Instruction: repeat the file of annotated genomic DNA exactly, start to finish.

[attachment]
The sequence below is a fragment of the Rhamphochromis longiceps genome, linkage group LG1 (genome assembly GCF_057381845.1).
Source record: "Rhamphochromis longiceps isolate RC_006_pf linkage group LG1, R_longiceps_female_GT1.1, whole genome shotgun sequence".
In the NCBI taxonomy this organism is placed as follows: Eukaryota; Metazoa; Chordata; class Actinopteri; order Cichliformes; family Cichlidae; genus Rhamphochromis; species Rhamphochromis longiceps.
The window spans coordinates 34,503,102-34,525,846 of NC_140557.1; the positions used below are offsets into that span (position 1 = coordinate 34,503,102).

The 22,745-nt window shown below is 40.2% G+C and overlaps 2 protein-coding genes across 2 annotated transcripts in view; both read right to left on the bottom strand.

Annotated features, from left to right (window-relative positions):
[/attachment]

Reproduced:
The sequence below is a fragment of the Rhamphochromis longiceps genome, linkage group LG1 (genome assembly GCF_057381845.1).
Source record: "Rhamphochromis longiceps isolate RC_006_pf linkage group LG1, R_longiceps_female_GT1.1, whole genome shotgun sequence".
In the NCBI taxonomy this organism is placed as follows: Eukaryota; Metazoa; Chordata; class Actinopteri; order Cichliformes; family Cichlidae; genus Rhamphochromis; species Rhamphochromis longiceps.
The window spans coordinates 34,503,102-34,525,846 of NC_140557.1; the positions used below are offsets into that span (position 1 = coordinate 34,503,102).

The 22,745-nt window shown below is 40.2% G+C and overlaps 2 protein-coding genes across 2 annotated transcripts in view; both read right to left on the bottom strand.

Annotated features, from left to right (window-relative positions):